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Education / Training Hammerli Razor – Part 3 and the BKL introduction

Hammerli Razor – Part 3 and the BKL introduction

by B.B. Pelletier

Before we begin, here are the answers to the splat quiz about velocities shown in Wednesday’s Splatology blog:

Splat 1: 250 fps
Splat 2: 340 fps
Splat 3: 614 fps
Splat 4: 503 fps
Splat 5: 523 fps
Splat 6: 497 fps
Splat 7: 568 fps
Splat 8: 419 fps
Splat 9: 639 fps
Splat 10: 478 fps
Splat 11: 539 fps
Splat 12: 384 fps
Splat 13: 584 fps
Splat 14: 560-580 fps

Part 1
Part 2

Two tests in one
Today, I’ll prepare to test the accuracy of the Hammerli Razor and also start another big test. Since I’m mounting a scope for the accuracy test, I decided to let the Razor be the first testbed of the BKL 260 one-inch scope mount that holds onto an 11mm dovetail by clamping pressure, alone. Describing the mount and scope installation will take up today’s report.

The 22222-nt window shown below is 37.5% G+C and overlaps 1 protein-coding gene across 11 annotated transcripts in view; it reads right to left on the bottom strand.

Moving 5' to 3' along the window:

BKL cross-section shows how the clamping jaws will move under pressure.

As many of you know, BKL scope mounts are pretty popular among airgunners. The company went out of business some time back, but even before that happened the shipment of mounts became sporadic. BKLs are about the only airgun scope mount actively bought and sold with any regularity on the classified sites.

Auto-Numatic, the parent company of AirForce Airguns, bought the company and has been quietly producing many different models of the BKL mount line to meet the expected demand when the dealers who used to stock BKL products place their orders. The wait is about over now, as the inventory has been built up to satisfactory levels, more or less. All products may not be ready to ship, but the most popular ones are.

Installing the BKL 260 MB
The BKL 260 MB is a one-piece, medium-height scope mount with two rings, each having two screws. The mount base that clamps to the rifle’s 11mm dovetail has six screws. But that isn’t the only thing that clamps it to the dovetail. The clamping jaws are closer together than the Razor’s dovetail grooves, so before it can be installed, those base jaws must be spread. This is where BKL’s special technology comes into play. Besides the six screw holes, there are thee holes where three of the six screws can be inserted to put spreading pressure on the base jaws.